What does #TheDress sound like to a synaesthetic cyborg?
The world was abuzz with talk of seemingly magical color changing dress that was causing marriages to fall apart, friendships to be shattered, and consumed most of the global Internet bandwidth. It also caused a stir and some general consternation among cognitive and neuroscientists trying to figure out exactly what caused the mysterious color changing effect.
While I suppressed the temptation to do a quick histogram analysis of the dress image, WIRED published what is probably the definitive take on the story. If somehow you don’t know about it, read their piece first.
The dress raises some interesting questions about how we perceive the world. And I wondered about how a sensory enhancement might resolve the issue of what colors things like the dress really are.
Neil Harbisson is an artist and the first person to be officially recognized as a cyborg by a world government. He is best known for creating the first cyborg antenna and for being the first person in the world to have such an antenna implanted permanently into his head. The device allows him to perceive visible and invisible colors including infrared and ultraviolet into sound frequencies which he perceives via the device. Doctors wouldn’t perform the required surgery openly and Neil had to had the procedure done in secret.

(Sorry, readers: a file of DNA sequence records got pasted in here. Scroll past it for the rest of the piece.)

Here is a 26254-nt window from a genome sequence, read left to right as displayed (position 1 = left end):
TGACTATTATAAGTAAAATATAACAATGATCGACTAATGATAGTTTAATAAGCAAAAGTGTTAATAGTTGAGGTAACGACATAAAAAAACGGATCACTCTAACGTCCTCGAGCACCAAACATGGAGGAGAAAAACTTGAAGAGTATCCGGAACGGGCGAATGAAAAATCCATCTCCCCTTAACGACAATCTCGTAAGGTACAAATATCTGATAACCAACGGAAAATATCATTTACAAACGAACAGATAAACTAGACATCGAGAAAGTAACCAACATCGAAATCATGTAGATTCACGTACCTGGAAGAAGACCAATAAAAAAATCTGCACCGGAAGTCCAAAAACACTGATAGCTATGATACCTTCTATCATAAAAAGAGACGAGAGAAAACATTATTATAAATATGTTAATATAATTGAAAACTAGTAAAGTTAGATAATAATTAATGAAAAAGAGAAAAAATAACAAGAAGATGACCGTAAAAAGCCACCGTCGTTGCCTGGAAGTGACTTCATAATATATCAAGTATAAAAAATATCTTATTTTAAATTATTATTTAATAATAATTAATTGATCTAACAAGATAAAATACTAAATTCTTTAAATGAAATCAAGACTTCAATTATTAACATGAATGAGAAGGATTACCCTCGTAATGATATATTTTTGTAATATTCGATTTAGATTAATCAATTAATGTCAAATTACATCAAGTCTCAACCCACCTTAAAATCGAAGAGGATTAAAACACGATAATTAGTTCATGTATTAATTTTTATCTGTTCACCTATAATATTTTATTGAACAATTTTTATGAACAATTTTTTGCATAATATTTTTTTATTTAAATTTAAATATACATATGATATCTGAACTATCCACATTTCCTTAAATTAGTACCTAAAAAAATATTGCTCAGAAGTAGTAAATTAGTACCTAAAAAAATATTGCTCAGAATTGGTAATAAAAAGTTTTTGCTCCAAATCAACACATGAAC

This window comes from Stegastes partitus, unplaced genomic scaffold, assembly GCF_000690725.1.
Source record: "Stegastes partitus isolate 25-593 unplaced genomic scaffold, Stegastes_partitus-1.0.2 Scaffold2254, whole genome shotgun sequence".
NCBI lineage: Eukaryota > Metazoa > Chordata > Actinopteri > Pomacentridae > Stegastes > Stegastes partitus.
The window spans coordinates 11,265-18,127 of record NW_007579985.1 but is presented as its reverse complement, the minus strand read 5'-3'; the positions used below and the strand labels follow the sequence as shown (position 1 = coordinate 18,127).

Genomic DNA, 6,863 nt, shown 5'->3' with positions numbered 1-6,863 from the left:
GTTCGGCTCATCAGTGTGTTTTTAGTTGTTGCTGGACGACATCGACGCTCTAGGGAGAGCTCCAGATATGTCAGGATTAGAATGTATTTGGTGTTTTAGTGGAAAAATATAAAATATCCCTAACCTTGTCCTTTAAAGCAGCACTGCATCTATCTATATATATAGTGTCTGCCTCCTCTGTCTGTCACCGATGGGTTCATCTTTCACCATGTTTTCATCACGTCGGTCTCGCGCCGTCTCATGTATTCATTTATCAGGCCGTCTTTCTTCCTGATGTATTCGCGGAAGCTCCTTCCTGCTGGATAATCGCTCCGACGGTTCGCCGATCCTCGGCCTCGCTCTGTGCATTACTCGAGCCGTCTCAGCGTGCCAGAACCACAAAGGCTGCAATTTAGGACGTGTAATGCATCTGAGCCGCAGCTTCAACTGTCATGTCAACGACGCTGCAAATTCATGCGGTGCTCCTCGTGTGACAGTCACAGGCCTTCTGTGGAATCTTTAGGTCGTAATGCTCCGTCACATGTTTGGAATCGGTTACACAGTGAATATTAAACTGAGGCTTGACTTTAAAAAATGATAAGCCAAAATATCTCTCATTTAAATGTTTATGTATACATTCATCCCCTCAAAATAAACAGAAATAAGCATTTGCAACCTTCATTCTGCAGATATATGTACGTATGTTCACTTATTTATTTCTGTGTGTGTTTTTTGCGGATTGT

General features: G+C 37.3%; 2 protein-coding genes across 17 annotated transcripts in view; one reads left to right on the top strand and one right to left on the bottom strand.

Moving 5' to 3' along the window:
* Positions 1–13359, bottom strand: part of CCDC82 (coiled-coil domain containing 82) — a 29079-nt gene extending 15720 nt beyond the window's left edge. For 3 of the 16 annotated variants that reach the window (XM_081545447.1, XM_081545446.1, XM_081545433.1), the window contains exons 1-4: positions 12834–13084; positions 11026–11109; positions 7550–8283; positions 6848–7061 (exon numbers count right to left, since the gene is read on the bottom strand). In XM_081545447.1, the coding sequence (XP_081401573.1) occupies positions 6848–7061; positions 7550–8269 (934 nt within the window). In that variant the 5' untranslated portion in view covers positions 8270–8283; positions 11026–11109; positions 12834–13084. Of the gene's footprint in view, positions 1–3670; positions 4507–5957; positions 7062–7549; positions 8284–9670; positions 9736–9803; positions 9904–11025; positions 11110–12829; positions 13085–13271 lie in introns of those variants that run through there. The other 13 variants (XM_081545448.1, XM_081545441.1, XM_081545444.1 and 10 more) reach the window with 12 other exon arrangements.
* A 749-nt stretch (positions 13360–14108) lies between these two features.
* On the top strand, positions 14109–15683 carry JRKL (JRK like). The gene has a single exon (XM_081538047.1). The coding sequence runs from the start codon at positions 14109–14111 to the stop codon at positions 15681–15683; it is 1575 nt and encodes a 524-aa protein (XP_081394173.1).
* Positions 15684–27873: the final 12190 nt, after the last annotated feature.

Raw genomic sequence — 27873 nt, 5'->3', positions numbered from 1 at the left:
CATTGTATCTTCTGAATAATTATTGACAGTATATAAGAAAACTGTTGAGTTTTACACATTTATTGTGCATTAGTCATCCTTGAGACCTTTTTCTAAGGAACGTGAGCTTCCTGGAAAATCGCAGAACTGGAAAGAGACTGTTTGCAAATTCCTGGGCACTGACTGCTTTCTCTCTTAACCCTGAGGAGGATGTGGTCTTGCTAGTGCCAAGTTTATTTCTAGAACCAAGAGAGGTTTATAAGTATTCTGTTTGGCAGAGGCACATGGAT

Naturally I wondered if Neil could shed any light on the controversy of #TheDress and as it turns out he had already commented via his Twitter feed.
— Neil Harbisson (@NeilHarbisson) February 27, 2015
Ok, being on the wrong side of the pond I had no idea what Neil was talking about there with the BBC reference and I imagine some of my readers won’t either. So I found this clip to share with you. But I have to admit that after listening I am still not sure I have a better idea of what #TheDress actually sounds like to Neil.